The joint Polish-American archaeological mission working in the city of Berenike on the Red Sea (Egypt) has succeeded in uncovering a statue of the worshiped Buddha from the Roman era, during excavations in the city’s archaeological temple.
Dr. Mostafa Waziri, Secretary General of the Supreme Council of Antiquities, stated that the archaeological mission has been working at the site since 1994 under the supervision of the Supreme Council of Antiquities. He emphasize that the current excavation season at the site witnessed many important evidence of commercial links between Egypt and India during the Roman era. Egypt was located centrally on the trade route connecting the Roman Empire to many areas of the ancient world, including India. There were many ports along the Red Sea coast in Egypt participating in this trade, the most important of which was Berenike. It is where ships arrived from India, loaded with products such as pepper, semi-precious stones, textiles, and ivory. The goods were unloaded and transported by camels across the desert to the Nile. Other ships then transported the goods to Alexandria and from there to the rest of the Roman Empire.
Dr. Mariusz Gwiazda, head of the mission from the Polish side, explained that the discovered statue was made of stone that was possibly quarried from the area south of Istanbul, or perhaps was locally carved in Berenice. It was dedicated to the temple by one or more wealthy Indian traders. The statue is 71 cm tall and depicts Buddha standing, holding part of his clothing in his left hand. There is also a halo around his head with sun rays depicted on it, indicating his enlightened mind, and there is a lotus flower next to him. The height of the statue is 71 cm. It depicts the Buddha standing, holding part of his clothes in his left hand. There is also a halo around his head with sun rays depicted on it, indicating his radiant mind. There is also a lotus flower next to him.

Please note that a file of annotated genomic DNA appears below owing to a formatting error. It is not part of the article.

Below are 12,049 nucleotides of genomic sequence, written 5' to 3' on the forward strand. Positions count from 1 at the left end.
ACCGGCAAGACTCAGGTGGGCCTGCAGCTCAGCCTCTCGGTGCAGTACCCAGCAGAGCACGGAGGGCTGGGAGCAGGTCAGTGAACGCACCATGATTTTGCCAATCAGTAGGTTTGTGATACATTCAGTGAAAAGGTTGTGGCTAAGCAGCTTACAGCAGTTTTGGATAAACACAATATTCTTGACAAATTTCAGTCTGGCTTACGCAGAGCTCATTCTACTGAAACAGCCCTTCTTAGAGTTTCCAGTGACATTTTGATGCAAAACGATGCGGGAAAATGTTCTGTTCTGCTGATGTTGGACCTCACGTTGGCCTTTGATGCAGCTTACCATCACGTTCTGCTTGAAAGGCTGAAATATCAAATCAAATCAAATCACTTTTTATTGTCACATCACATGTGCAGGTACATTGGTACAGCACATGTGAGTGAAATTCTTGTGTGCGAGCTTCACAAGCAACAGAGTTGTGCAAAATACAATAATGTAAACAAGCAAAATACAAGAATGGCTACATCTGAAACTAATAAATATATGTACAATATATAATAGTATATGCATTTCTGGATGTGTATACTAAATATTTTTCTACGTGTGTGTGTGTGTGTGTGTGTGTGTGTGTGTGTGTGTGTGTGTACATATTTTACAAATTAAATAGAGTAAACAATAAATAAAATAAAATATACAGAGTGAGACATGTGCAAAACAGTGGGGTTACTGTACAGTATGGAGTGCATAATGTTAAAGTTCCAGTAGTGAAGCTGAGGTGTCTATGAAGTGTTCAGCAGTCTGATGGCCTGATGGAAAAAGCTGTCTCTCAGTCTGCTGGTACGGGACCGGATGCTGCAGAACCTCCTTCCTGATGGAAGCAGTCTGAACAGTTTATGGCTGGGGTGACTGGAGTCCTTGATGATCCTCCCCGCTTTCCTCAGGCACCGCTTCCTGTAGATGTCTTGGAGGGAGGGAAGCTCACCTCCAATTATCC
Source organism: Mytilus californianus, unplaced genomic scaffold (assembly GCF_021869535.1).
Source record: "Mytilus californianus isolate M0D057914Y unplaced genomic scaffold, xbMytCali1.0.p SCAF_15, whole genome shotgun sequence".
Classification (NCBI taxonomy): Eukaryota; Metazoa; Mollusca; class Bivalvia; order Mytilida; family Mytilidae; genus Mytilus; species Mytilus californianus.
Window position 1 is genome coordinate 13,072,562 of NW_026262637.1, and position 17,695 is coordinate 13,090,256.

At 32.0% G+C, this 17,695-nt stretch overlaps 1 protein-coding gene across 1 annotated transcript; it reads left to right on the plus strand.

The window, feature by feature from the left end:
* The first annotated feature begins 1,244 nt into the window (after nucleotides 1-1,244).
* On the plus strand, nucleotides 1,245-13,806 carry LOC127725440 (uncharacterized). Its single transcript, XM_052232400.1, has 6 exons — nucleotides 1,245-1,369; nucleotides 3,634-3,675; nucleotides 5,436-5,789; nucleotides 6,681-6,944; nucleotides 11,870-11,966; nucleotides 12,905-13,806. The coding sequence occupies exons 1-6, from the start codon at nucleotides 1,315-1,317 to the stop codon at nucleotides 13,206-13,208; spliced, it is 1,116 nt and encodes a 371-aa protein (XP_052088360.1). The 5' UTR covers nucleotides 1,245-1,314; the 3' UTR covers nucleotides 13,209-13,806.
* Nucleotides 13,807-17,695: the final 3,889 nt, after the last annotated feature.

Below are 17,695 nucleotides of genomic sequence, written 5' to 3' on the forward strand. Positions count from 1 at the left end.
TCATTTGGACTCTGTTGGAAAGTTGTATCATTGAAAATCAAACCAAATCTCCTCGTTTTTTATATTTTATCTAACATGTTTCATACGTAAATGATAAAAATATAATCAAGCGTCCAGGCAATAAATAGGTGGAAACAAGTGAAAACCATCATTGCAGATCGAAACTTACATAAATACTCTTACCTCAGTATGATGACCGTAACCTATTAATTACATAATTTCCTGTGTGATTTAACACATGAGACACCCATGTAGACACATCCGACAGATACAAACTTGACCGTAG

Dr. Steven Sidebotham, head of the mission from the American side, also pointed out that the mission during its work in the temple, uncovered an inscription in the Hindi language (Sanskrit) dating back to the Roman Emperor Philip the Arab (Marcus Julius Philippus, 244-249 AD). It seems that this inscription is not of the same date as the statue, which is probably much older, as other inscriptions in the same temple were in Greek, dating back to the early first century AD. Also there were found two coins, from the second century AD from the middle Indian Kingdom of Satavahana.
Source: Press release Ministry of Tourism and Antiquities, Egypt, from 26.04.2023